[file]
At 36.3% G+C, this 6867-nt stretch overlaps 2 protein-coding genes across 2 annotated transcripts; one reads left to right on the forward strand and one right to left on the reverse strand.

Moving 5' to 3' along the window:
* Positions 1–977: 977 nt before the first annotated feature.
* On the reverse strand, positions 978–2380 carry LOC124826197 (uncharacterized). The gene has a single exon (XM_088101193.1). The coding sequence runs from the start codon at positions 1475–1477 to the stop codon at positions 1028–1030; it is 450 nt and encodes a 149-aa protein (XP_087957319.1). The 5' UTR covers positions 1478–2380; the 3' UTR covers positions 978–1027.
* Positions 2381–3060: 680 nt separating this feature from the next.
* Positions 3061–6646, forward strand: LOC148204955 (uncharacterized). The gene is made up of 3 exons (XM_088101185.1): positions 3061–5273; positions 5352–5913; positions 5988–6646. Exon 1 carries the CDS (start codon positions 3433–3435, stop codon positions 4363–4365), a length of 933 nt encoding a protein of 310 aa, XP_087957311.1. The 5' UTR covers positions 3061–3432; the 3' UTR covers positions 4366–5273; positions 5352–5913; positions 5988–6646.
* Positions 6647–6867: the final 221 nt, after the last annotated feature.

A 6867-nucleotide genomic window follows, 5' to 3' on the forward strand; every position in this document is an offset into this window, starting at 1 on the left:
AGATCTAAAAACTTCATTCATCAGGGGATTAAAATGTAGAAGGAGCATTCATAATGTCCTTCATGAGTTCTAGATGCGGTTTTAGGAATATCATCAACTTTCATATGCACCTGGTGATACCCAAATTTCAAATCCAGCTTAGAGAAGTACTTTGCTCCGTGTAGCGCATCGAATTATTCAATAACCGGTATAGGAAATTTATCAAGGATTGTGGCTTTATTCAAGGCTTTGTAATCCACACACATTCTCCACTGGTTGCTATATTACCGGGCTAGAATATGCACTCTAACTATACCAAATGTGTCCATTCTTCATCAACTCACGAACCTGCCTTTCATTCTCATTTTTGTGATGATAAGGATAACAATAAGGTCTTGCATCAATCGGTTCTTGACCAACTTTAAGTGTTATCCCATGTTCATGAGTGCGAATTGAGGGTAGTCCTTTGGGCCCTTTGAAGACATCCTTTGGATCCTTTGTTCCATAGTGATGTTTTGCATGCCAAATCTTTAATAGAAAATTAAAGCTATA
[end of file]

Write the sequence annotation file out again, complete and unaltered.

At 36.3% G+C, this 6867-nt stretch overlaps 2 protein-coding genes across 2 annotated transcripts; one reads left to right on the forward strand and one right to left on the reverse strand.

Moving 5' to 3' along the window:
* Positions 1–977: 977 nt before the first annotated feature.
* On the reverse strand, positions 978–2380 carry LOC124826197 (uncharacterized). The gene has a single exon (XM_088101193.1). The coding sequence runs from the start codon at positions 1475–1477 to the stop codon at positions 1028–1030; it is 450 nt and encodes a 149-aa protein (XP_087957319.1). The 5' UTR covers positions 1478–2380; the 3' UTR covers positions 978–1027.
* Positions 2381–3060: 680 nt separating this feature from the next.
* Positions 3061–6646, forward strand: LOC148204955 (uncharacterized). The gene is made up of 3 exons (XM_088101185.1): positions 3061–5273; positions 5352–5913; positions 5988–6646. Exon 1 carries the CDS (start codon positions 3433–3435, stop codon positions 4363–4365), a length of 933 nt encoding a protein of 310 aa, XP_087957311.1. The 5' UTR covers positions 3061–3432; the 3' UTR covers positions 4366–5273; positions 5352–5913; positions 5988–6646.
* Positions 6647–6867: the final 221 nt, after the last annotated feature.

A 6867-nucleotide genomic window follows, 5' to 3' on the forward strand; every position in this document is an offset into this window, starting at 1 on the left:
AGATCTAAAAACTTCATTCATCAGGGGATTAAAATGTAGAAGGAGCATTCATAATGTCCTTCATGAGTTCTAGATGCGGTTTTAGGAATATCATCAACTTTCATATGCACCTGGTGATACCCAAATTTCAAATCCAGCTTAGAGAAGTACTTTGCTCCGTGTAGCGCATCGAATTATTCAATAACCGGTATAGGAAATTTATCAAGGATTGTGGCTTTATTCAAGGCTTTGTAATCCACACACATTCTCCACTGGTTGCTATATTACCGGGCTAGAATATGCACTCTAACTATACCAAATGTGTCCATTCTTCATCAACTCACGAACCTGCCTTTCATTCTCATTTTTGTGATGATAAGGATAACAATAAGGTCTTGCATCAATCGGTTCTTGACCAACTTTAAGTGTTATCCCATGTTCATGAGTGCGAATTGAGGGTAGTCCTTTGGGCCCTTTGAAGACATCCTTTGGATCCTTTGTTCCATAGTGATGTTTTGCATGCCAAATCTTTAATAGAAAATTAAAGCTATA